Hamilton, Ontario—Which antihypertensive is prescribed makes a difference in the risk of developing type 2 diabetes (T2D), according to a new study, which suggests that this concept should be incorporated into clinical guidelines.

A presentation at this year’s Annual Meeting of the European Association for the Study of Diabetes (EASD) in Barcelona, Spain, reports that using angiotensin-converting enzyme (ACE) inhibitors with lower blood pressure is linked to a 24% reduced risk of developing T2D compared with placebo.

McMaster University–led researchers also determined that natural genetic variations associated with ACE concentrations in the body are also related to T2D risk.

Three large randomized control trials—HOPE, PEACE, SOLVD—suggested that ACE inhibitors might prevent T2D compared with placebo in people at high risk for cardiovascular outcomes, according to the report. Noting that the causal relation between ACE inhibition and prevention of the disease remains questionable, the authors posited that ACE concentration-lowering genetic variants could be used to infer the pharmacological effect of ACE inhibitors on T2D risk.

To do that, researchers used a “Mendelian Randomization” approach, i.e., assessing individual risk of developing T2D based on natural genetic variations that influence the concentration of the ACE enzyme in the blood, and used this to infer the causal effects that ACE inhibitors would have on T2D risk.

As a first step, the study team assessed the association between T2D prevalence and ACE serum concentration in the Outcome Reduction with Initial Glargine Intervention (ORIGIN) trial, which had more than 8,000 participants. Then, researchers investigated whether 17 genetic variants linked to lower ACE concentrations in the ORIGIN study, involving about 4,000 subjects, were also linked to lower prevalence of T2D in the DIAbetes Genetics Replication And Meta-analysis consortium, which involved nearly 27,000 cases and more than 132,000 controls.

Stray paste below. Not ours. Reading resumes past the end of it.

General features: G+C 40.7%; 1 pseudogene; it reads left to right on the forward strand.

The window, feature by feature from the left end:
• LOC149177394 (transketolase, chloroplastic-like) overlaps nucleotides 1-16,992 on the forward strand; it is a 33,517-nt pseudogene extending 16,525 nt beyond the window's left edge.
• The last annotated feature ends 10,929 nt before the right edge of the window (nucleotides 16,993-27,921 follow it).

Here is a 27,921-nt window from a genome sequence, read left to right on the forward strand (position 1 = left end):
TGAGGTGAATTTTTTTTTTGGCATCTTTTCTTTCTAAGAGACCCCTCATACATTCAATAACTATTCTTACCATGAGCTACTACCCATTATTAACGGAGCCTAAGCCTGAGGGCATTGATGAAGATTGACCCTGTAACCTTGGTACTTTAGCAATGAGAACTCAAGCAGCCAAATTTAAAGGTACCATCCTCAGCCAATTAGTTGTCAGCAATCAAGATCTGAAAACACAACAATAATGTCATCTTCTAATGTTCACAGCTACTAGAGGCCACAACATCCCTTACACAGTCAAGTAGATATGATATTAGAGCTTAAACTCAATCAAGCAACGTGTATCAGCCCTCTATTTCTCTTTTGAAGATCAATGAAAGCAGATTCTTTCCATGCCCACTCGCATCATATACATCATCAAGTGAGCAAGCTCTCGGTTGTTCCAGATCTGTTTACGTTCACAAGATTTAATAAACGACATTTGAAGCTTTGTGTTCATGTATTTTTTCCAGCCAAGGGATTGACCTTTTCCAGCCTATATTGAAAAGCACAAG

Creating an ACE concentration–lowering genetic risk score (GRS), they then tested it for association with T2D prevalence in the nearly 345,000-participant United Kingdom Biobank cohort. As a final step, the researchers compared the genetically determined effect of lower ACE concentrations on T2D risk to the pharmacological inhibition of ACE versus placebo, employing a meta-analysis of randomized clinical trials, involving a total of about 31,200 patients.

The authors report that the MR analysis revealed that a lower genetically determined ACE serum concentration predicted a lower risk of T2D, while the meta-analysis of six RCTs estimated that ACE inhibitors reduced T2D risk by 24% compared with placebo.

“These results support the protective effect of long-term ACE inhibition on type 2 diabetes risk,” according to the researchers. “Although future research is needed to more accurately clarify the metabolic actions of ACE inhibitors, current evidence supports that targeting ACE may protect a person from developing type 2 diabetes. Furthermore, considering a patient’s risk of developing type 2 diabetes may be recommended when prescribing blood-pressure lowering drugs—if at high risk of type 2 diabetes, an ACE inhibitor could be considered.”

The authors also called for a review of standard practices, adding, “Current guidelines do not take account of the protective effect of ACE inhibitors on T2D risk and this is something that could be considered.”

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